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Design’s New Home

The Smithsonian’s Cooper Hewitt gets a full makeover

From the outside, the former mansion of the Gilded Age steel baron and philanthropist Andrew Carnegie has the same traditional and imposing façade—a full block along upper Fifth Avenue and across from Central Park—as it has had for more than a century.  But step inside the new public entrance on 90th Street on December 12, when the museum reopens to the public, and you will find a twenty-first century interpretation of the interiors. The renewed space keeps the best of the mansion’s historic fabric, while making room for the ever-evolving history of design.

The Cooper Hewitt, Smithsonian Design Museum, as it is now named to better reflect its mission and tradition, opened its doors for a single morning in mid-June, to give designers, architects and journalists a sneak peek of what’s to come. Having relocated the museum’s collections and offices for the past three years, the entire structure has been restored, rethought, and repurposed, so that it now can truly function as the fully interactive learning and display space that its directors and trustees have always thought it should be.

Carolyn Baumann, the museum’s current director, introduced the transformation from her podium on the third floor’s new, 6000 square foot exhibition space.  Never before opened to the public, the Barbara and Morton Mandel Design Gallery, once the trunk room and service area for the Carnegie family (and storage space and offices for the old Cooper Hewitt), is now a flexible space that will be used continually for exhibitions.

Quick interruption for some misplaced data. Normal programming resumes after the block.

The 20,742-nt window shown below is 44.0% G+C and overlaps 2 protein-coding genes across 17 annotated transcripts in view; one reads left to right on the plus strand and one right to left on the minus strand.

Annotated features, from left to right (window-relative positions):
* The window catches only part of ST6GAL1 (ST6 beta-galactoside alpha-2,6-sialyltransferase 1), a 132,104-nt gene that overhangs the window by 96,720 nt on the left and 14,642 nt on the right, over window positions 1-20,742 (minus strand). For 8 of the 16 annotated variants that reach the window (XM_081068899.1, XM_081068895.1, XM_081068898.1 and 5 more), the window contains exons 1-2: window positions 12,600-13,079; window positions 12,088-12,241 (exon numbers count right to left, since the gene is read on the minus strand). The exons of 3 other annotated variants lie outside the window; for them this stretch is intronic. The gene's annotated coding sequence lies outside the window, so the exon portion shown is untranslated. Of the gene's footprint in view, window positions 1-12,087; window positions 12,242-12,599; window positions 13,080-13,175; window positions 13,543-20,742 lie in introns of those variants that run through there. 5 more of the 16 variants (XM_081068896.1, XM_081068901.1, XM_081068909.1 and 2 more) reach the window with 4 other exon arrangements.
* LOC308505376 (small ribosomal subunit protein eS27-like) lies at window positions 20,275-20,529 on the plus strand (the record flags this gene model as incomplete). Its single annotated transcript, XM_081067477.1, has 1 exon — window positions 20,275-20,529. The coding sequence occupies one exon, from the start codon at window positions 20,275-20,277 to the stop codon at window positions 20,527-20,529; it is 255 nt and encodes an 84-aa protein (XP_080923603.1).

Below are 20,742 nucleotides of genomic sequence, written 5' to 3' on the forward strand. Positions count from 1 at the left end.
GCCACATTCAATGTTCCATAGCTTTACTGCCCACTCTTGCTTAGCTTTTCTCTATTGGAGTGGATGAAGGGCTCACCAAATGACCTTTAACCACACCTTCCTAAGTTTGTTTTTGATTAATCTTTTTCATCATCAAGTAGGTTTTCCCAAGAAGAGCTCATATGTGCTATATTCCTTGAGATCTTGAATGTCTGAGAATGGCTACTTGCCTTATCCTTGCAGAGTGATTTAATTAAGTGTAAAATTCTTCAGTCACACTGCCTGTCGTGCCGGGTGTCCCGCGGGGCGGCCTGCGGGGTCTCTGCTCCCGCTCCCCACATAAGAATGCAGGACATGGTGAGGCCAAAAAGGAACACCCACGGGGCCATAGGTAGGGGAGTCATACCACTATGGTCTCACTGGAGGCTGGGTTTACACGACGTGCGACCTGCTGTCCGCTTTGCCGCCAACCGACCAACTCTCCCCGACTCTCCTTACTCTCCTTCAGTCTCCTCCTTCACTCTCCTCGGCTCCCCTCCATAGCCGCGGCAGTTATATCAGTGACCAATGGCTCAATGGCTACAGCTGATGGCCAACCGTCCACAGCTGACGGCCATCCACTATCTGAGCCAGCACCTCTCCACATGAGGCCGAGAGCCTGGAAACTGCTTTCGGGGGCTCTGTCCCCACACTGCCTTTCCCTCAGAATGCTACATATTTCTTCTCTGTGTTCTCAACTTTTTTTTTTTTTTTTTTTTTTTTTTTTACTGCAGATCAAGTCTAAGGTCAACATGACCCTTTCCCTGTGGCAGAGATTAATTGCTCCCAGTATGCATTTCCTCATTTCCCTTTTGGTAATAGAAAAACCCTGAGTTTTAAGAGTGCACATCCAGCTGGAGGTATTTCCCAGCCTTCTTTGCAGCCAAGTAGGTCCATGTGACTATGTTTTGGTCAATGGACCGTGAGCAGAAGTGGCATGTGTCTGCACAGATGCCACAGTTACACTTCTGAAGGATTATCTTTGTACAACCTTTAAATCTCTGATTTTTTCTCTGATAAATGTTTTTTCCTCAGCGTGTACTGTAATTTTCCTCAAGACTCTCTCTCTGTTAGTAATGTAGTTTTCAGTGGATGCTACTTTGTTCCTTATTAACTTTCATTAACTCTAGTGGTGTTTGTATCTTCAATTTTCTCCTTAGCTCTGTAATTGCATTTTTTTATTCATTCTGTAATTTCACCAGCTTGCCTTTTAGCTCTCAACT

Restored and renovated areas of the first and second floors, which were once the public and private living spaces for the Carnegies, have been meticulously revived to their original beauty, or evolved in a thoughtful way for their new purpose. Underneath the sumptuous original details are the systems and functions that will make each room supportive of the exhibits it contains, including state-of-the-art climate control and appropriate lighting.

What sets this redo apart, however, is the interactivity that all of the restoration partners have brought to the visitor experience; the museum truly twenty-first century design innovation. Central to this update is Cooper Hewitt’s Pen, given to all visitors as they enter the museum. The Pen will read data from object labels throughout the museum, storing the data in its onboard memory, which can then be accessed at interactive tables located in the museum galleries. These large, ultra-high-definition tables can be used to manipulate the data stored in the Pen, giving visitors the opportunity to learn, share and create from the stored data.  The Pen has a stylus tip, making it a drawing instrument as well as a storage device; it is unique, and also underscores the museum’s expanding depiction of the role of design in every facet of life.

Beyond the high-tech wonders of the Pen, however, is a new connection between the museum and its public, one that will include beautifully restored gardens, plus a newly located museum store and café that will be accessible to the public for cappuccino and conversation(and a gorgeous garden view) from 8 am, before the exhibition space is open. This provides the improved Cooper Hewitt with a new, lively, and friendly connection with the Fifth Avenue neighborhood it calls home.

Design mavens, mark your calendars for December 12 (or thereafter). Anyone interested to see what a national museum of design should look like should put Cooper Hewitt, Smithsonian Design Museum on the destination wish list.  For more information, visit the museum website at www.cooperhewitt.org, call 212-849-8400, or follow at www.twitter.com/cooperhewitt and www.facebook.com/cooperhewitt . From 12/12/14 onward, visit at 2 East 91st Street in Manhattan, just a quick drive or train ride from Fairfield County.

Cooper Hewitt Smithsonian Design Museum

Cooper Hewitt Smithsonian Design Museum

Cooper Hewitt Smithsonian Design Museum

Cooper Hewitt Smithsonian Design Museum

Carnegie Great Hall